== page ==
Drag Queen Storytime for Elementary Kids Dubbed ‘Child Abuse’ by Furious Parents
Parents have expressed their fury over drag queen story hour lessons for elementary school children at council libraries
The “sexualized” appearances of men dressed as women caused fury.
Drag Queen Story Hour UK will visit nearly 70 events in 20 regions across Britain.
From this month, the group will organize sessions for children from 3 to 11 years old.
Sab Samuel, a 27-year-old children’s author who plays Aida H Dee in a sequin dress, is leading the project.
The classes claim to “teach inclusivity” and encourage participants to “become fabulous”.
They will start at Reading Borough Council libraries on July 25 and will affect 3,000 children.
But the classes on offer have drawn anger from parents, with some even trying to block ticket bookings to prevent shows from going ahead.
They sent model letters through the charity Family Education Trust, telling councils the sessions are ‘highly inappropriate given that the images of men dressed as women are very sexualised’.
The letter, according to The Telegraph, adds: “Trying to blind children to one of the most basic facts of human existence can only be described as a form of child abuse.
“Children with gender identity issues need nurturing and sensitive care, not generalized indoctrination.”
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The lessons have also been branded an “abuse of power” by the Safe Schools Alliance, a campaign group made up of teachers and parents.
They added that the lessons are at odds with advice from the Department for Education, which insists on ‘evidence-based’ teaching.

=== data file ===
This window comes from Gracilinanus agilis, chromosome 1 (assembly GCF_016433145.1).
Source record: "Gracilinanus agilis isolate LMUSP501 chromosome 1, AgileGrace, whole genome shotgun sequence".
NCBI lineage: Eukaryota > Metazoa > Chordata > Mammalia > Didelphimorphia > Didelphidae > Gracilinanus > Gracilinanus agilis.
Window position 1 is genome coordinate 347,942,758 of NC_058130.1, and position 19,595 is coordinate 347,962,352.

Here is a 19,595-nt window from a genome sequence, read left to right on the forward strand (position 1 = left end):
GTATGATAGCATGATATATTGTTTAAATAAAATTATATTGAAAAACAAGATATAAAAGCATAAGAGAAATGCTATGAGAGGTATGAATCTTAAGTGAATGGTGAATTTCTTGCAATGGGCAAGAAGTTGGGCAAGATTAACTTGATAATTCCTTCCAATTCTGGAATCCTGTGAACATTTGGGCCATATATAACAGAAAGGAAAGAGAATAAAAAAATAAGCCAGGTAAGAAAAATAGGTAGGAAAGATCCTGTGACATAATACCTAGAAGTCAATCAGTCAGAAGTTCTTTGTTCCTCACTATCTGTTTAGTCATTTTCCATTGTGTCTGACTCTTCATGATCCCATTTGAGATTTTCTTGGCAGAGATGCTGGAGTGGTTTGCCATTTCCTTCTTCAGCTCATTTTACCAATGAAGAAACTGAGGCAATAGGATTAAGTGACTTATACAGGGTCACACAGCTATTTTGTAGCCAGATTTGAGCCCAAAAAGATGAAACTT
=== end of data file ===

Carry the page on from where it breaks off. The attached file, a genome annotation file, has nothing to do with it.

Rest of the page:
The summer tour visits council libraries in areas such as Crewe, Bristol, Cornwall, Brighton and Hove, Portsmouth, Leeds, Cardiff, Rochdale, Bolton and Somerset.
The drag queen storytime movement began in the United States in 2015, touted as an attempt to promote “queer role models” and “childhood gender fluidity”.
In a statement, Drag Queen Story Hour UK said each performer had been vetted by DBS – a criminal record check – and undergone security training, and that their shows were “not night cabarets. “.
Its “performances are very similar to pantomimes, except they are explicitly focused on literacy and support inclusivity in communities and interest in reading,” a spokesperson said.
The spokesperson added: “Parents who have attended previous performances at other libraries across the country have shared very positive feedback about the event, its relevance to younger audiences and the enjoyment their children derive from it. .”